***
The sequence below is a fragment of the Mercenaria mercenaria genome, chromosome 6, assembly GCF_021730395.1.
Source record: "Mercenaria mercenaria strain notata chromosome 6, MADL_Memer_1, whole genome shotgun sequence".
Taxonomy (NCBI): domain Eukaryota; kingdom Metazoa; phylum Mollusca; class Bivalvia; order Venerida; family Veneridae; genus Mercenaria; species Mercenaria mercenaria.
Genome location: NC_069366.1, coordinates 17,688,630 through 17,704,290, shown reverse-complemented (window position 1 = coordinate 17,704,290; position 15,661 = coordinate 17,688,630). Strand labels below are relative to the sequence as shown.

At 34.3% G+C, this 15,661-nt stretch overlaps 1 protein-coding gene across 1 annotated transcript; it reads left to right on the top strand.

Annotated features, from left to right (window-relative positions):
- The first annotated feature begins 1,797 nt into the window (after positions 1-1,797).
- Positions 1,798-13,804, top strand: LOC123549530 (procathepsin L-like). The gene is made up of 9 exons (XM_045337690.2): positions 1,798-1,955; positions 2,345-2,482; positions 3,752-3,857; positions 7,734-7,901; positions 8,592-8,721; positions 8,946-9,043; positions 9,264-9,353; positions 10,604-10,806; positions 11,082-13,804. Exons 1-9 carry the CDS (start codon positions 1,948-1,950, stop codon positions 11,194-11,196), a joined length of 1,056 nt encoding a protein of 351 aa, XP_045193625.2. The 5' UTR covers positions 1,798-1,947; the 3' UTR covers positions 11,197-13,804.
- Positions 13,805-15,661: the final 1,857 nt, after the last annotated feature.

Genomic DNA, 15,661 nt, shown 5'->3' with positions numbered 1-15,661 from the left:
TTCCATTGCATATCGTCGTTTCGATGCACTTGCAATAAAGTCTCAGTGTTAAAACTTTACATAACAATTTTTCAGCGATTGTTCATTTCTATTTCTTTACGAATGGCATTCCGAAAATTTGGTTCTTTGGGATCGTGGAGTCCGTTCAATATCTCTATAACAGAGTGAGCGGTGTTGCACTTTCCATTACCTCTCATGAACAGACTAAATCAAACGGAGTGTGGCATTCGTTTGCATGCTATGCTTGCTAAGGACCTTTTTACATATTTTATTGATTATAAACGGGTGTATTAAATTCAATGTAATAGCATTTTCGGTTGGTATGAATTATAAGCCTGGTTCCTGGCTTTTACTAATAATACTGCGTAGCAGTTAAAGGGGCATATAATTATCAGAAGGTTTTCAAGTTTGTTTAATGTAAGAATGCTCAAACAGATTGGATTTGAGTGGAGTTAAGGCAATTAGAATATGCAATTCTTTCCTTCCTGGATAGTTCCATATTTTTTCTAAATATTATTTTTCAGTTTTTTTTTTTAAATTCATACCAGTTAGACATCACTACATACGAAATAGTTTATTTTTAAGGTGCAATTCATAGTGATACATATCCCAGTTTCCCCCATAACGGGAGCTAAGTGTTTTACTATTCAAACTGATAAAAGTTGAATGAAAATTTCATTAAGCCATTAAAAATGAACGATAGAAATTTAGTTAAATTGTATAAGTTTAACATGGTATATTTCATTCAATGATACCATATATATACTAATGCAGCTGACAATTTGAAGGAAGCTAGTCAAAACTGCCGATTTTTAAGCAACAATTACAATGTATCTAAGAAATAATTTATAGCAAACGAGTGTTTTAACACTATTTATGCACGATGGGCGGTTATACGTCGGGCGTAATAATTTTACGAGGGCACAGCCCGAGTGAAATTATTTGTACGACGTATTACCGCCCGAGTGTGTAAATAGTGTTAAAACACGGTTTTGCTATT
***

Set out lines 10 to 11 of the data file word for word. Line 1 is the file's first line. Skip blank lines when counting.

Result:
Genomic DNA, 15,661 nt, shown 5'->3' with positions numbered 1-15,661 from the left:
TTCCATTGCATATCGTCGTTTCGATGCACTTGCAATAAAGTCTCAGTGTTAAAACTTTACATAACAATTTTTCAGCGATTGTTCATTTCTATTTCTTTACGAATGGCATTCCGAAAATTTGGTTCTTTGGGATCGTGGAGTCCGTTCAATATCTCTATAACAGAGTGAGCGGTGTTGCACTTTCCATTACCTCTCATGAACAGACTAAATCAAACGGAGTGTGGCATTCGTTTGCATGCTATGCTTGCTAAGGACCTTTTTACATATTTTATTGATTATAAACGGGTGTATTAAATTCAATGTAATAGCATTTTCGGTTGGTATGAATTATAAGCCTGGTTCCTGGCTTTTACTAATAATACTGCGTAGCAGTTAAAGGGGCATATAATTATCAGAAGGTTTTCAAGTTTGTTTAATGTAAGAATGCTCAAACAGATTGGATTTGAGTGGAGTTAAGGCAATTAGAATATGCAATTCTTTCCTTCCTGGATAGTTCCATATTTTTTCTAAATATTATTTTTCAGTTTTTTTTTTTAAATTCATACCAGTTAGACATCACTACATACGAAATAGTTTATTTTTAAGGTGCAATTCATAGTGATACATATCCCAGTTTCCCCCATAACGGGAGCTAAGTGTTTTACTATTCAAACTGATAAAAGTTGAATGAAAATTTCATTAAGCCATTAAAAATGAACGATAGAAATTTAGTTAAATTGTATAAGTTTAACATGGTATATTTCATTCAATGATACCATATATATACTAATGCAGCTGACAATTTGAAGGAAGCTAGTCAAAACTGCCGATTTTTAAGCAACAATTACAATGTATCTAAGAAATAATTTATAGCAAACGAGTGTTTTAACACTATTTATGCACGATGGGCGGTTATACGTCGGGCGTAATAATTTTACGAGGGCACAGCCCGAGTGAAATTATTTGTACGACGTATTACCGCCCGAGTGTGTAAATAGTGTTAAAACACGGTTTTGCTATT